Weaving dreams: Jute vendors on city streets
Recently, while passing through the bustling streets of Gulshan-1, an elderly vendor selling beautifully stitched jute bags and mats caught my attention.
I have encountered such hawkers before — shouting at the top of their lungs to grab the attention of passers-by to sell their jute-infused products.
We will find plenty of such jute-made goods on Dhaka's streets, and the richness of their craftsmanship is immeasurable.
Known as the "Golden Fibre", jute is deeply rooted in Bangladesh's culture and economy. Dhaka is a living testament to this legacy because you will find vendors selling bags, purses, rugs, footwear, and home décor items crafted with jute, in markets or at roadsides in the capital.
Jute's natural allure and versatility have seamlessly captured the world of home décor. From elegant rugs that add warmth to living spaces to intricately woven mats and carpets that tell stories of tradition, jute brings an authentic touch to interior design.
Just stroll down the streets of Gulshan-1 at Road 11 (beside Gloria Jean's Coffees), and you will find a smiling vendor named Barek Molla selling jute products like masterfully crafted rugs, carpets, placemats, coasters, baskets, hats, and whatnot!
"We do not necessarily make these products; we buy them from manufacturers who produce them to export abroad. You see, our jute-based products are very popular in foreign countries. Therefore, people exporting them like to order them in bulk," he said.
"Generally, factories make these jute-based items more than necessary, and after fulfilling the requested order, they sell the remaining products to us -- the vendors or hawkers, who set up make-shift shops and stand in the scorching heat or get drenched in the rain to sell these products and make ends meet."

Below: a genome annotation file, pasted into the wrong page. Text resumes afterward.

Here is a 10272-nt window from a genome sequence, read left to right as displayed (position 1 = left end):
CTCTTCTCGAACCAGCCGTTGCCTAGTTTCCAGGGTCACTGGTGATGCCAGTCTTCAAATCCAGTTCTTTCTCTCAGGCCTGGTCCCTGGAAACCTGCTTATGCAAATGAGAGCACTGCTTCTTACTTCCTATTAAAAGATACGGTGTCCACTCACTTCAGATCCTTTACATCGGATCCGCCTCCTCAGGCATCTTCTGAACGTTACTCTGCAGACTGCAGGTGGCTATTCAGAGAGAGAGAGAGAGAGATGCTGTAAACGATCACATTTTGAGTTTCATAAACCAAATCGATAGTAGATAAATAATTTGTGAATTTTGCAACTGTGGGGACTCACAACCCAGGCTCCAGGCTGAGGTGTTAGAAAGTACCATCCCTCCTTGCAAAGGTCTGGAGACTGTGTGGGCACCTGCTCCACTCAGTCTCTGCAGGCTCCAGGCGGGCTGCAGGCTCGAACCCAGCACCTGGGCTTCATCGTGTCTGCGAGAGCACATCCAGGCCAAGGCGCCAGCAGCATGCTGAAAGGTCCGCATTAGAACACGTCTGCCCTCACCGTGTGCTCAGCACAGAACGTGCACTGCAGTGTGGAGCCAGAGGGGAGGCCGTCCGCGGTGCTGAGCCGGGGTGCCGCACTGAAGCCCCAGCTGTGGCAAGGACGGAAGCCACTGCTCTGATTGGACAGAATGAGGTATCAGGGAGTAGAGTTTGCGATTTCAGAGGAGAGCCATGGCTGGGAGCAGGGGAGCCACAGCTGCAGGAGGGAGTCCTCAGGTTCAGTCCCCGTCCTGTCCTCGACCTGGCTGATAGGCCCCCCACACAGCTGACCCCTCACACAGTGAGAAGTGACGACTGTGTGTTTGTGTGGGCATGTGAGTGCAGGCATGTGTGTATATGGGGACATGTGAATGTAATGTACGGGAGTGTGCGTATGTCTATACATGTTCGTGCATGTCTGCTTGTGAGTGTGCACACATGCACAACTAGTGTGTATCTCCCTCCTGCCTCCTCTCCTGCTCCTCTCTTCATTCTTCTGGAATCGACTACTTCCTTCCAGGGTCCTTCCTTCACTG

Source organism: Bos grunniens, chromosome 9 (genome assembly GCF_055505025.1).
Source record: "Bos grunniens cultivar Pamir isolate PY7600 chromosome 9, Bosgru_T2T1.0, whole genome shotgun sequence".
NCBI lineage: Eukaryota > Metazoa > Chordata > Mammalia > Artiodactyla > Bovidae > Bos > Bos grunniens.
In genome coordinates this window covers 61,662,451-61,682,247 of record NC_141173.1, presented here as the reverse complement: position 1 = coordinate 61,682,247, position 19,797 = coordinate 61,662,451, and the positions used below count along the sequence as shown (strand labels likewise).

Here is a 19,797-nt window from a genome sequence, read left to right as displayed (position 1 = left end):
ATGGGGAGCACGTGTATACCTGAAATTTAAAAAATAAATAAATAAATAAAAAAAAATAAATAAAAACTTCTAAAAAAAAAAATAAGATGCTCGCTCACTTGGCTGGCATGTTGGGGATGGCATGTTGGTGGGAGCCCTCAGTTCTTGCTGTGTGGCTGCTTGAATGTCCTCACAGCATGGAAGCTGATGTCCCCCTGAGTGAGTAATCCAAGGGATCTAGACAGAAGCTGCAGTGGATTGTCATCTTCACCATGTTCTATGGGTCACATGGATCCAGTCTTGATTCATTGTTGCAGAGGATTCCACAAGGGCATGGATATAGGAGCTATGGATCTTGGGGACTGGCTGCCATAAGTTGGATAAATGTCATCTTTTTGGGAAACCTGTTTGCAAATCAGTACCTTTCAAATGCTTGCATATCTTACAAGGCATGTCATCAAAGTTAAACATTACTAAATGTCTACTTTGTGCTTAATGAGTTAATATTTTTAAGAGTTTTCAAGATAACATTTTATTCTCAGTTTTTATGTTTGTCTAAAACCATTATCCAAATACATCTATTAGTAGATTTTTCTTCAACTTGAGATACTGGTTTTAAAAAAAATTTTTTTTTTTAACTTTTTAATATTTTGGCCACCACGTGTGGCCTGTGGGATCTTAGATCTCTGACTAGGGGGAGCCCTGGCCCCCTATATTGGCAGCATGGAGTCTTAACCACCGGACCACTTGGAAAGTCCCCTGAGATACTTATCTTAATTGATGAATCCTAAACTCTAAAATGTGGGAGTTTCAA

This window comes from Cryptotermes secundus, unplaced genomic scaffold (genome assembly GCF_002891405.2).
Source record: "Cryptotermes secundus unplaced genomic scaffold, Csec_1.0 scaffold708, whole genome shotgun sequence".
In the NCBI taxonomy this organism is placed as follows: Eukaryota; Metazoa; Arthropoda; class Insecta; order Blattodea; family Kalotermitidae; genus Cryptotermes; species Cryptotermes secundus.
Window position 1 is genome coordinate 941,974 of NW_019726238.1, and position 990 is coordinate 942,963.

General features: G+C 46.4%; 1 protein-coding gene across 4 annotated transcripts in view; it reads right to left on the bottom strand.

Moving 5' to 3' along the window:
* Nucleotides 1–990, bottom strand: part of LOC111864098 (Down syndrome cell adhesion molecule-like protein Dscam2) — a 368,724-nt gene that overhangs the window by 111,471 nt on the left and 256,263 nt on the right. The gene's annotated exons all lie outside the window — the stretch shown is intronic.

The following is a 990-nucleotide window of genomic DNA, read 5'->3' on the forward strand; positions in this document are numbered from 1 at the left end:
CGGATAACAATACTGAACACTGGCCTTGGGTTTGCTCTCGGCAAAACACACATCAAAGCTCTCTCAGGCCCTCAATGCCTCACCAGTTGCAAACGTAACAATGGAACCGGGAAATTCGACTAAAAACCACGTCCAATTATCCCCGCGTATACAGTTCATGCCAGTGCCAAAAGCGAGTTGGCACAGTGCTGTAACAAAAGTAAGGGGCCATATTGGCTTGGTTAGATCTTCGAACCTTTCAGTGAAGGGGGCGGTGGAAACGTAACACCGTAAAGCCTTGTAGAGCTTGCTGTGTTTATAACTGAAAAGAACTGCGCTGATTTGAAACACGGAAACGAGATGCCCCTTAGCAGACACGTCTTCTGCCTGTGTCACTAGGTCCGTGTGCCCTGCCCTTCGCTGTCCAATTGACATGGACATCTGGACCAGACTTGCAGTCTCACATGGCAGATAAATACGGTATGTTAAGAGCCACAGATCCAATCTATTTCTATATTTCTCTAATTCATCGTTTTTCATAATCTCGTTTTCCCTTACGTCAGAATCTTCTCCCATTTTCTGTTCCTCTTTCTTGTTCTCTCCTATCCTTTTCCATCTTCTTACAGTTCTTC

Local artisans find a canvas in jute, creating intricate crafts that tell stories of tradition and skill. These hand-crafted jute items are brought in from the northern parts of our country, namely Rangpur, Dinajpur, and Bogura.
"Adverse weather conditions combined with inflation pose significant challenges for us. For example, due to the incessant rain in the past few days, most of my products were damaged while being transported from Rangpur.
"This is heart-breaking for us, but time and again, we have to endure it," said Barek.
The allure of jute isn't confined to the carts of street vendors or local markets only. You can find similar products, such as rugs, bags, shoes, baskets, etc., adorning the shelves of leading fashion houses in Dhaka.
However, hawkers or vendors sell similar types of products at a relatively cheaper price, costing anywhere between Tk 100 to Tk 1,500.
Take a tour of Doyel Chattar at Dhaka University and you will find many handicraft shops selling versatile jute products. Dhaka College might also be a good option for you, with shops showcasing a wide range of jute-based products.
Plastic bags that clutter the streets of Dhaka have met their match in jute bags. So, it is high time we recognised these sturdy, reusable, and eco-friendly products, as well as the local vendors and artisans who are trying to bring back the charm of jute to the urban landscape of Dhaka.